this recognition we’ll take anytime :)

employee of the monthAMININ MAN natin o hindi (whether we admit it or not), we all crave and enjoy recognition.

From the humble certificate recognizing volunteer barangay tanods (or night wardens), to Oscar nominations and awards watched by billions on TV and the internet, recognition of excellence, effort and energy in whatever form or shape, is not only a reflection of achievement, but is sometimes a goal in itself.

How many times have you gone for the extra sale, extra points, or extra work, just to get the award and the “victory march” to the podium?  I know I have.

Except that, shortly after my training for a higher position at work, I had no right to assume that I was due for any recognition, in view of my less-than-stellar performance.

True, I was just getting my feet wet and allowance had been made for rookie mistakes and slipups.

But I was fast wearing out my welcome.  Each hour that the factory was not running meant that around 4 tons of product was not being manufactured.  And each mistake I made, counting shutdown, startup and down time, translated to minutes that led to hours that led to, well, tons of product unmade.

Because I was responsible for the whole factory, each shutdown, however minor, was on my hands.  The dozens of dozens of machines, all tied together in a network, usually functioned well, but the inevitable snag, breakdown or blockage, although not fatal, frequently stopped the whole operation, if not checked ASAP.  And it was up to me (and my assistant) to make sure this happened, accompanied by the appropriate response.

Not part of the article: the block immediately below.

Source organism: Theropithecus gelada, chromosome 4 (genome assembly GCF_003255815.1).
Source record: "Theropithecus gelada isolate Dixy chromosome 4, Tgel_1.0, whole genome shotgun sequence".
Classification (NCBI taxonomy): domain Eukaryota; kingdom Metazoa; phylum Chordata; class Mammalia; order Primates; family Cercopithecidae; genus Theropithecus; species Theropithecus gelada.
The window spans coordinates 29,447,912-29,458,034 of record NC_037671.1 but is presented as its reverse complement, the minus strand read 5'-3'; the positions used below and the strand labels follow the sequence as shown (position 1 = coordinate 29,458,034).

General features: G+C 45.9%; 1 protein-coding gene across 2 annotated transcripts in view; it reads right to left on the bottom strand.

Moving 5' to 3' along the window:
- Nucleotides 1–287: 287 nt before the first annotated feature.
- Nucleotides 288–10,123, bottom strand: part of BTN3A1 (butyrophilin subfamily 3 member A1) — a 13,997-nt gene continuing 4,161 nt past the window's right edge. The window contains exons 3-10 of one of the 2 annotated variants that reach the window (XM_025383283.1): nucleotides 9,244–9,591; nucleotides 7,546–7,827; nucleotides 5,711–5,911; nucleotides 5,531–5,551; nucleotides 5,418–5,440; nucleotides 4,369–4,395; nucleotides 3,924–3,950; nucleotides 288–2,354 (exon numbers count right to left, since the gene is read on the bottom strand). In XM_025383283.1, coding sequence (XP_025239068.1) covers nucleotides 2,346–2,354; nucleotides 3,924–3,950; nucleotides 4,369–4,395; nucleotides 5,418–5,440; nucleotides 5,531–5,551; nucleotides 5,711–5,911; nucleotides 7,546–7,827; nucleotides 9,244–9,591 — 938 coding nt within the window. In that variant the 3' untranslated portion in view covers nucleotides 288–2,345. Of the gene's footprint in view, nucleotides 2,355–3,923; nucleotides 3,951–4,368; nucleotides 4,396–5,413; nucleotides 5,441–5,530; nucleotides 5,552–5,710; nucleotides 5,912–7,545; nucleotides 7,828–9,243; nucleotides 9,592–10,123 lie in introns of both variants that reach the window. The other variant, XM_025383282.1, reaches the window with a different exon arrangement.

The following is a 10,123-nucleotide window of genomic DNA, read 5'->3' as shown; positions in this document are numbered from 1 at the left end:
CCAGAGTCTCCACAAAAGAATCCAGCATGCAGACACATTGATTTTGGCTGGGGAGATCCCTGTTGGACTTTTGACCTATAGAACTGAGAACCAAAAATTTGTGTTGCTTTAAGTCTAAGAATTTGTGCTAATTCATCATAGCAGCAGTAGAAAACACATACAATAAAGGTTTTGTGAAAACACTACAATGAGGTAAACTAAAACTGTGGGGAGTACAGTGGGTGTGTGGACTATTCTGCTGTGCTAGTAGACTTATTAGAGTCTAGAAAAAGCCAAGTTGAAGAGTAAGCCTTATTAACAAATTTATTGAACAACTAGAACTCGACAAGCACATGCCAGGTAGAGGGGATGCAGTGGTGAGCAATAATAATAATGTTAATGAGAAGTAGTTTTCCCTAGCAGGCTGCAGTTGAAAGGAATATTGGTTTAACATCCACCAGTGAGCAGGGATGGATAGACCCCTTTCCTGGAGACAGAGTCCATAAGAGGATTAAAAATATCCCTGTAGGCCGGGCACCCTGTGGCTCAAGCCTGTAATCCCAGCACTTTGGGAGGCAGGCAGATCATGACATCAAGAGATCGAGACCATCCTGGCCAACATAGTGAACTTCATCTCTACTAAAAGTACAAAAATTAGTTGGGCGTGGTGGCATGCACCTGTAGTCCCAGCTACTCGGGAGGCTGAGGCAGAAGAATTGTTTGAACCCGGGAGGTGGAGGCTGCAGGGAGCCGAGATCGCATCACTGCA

*****     *****     *****

A few weeks after Christmas, I didn’t need to be psychic or supersensitive to know that my colleagues were starting to doubt if I was up to the task.  Already, the production manager was asking if I wanted retraining or if there were areas in the training I wanted to refresh.

Only my confidence and everything in the training, I wanted to tell him, but I was afraid everything would crumble if I said so.  Everything was riding on my job, as you may know.  My well-being, my migration status, in fact life as I knew it was dependent on me doing my job well.

Nothing to do but soldier on, Noel.

*****     *****     *****

Crucial to me was pushing up my work ethic, repeating and practicing without fail the procedures taught to me step by step without short cuts, speeding up my reaction time, and learning through my mistakes.

I wasn’t about to let management think that it made a mistake reposing their trust in me, and I didn’t want to let down everyone who had confidence in me.  All my life, I’d never been a mechanically inclined person, but no job can’t be done at least to a decent level with hard work, hard work, and hard work.  I was prepared to do all three.

*****     *****     *****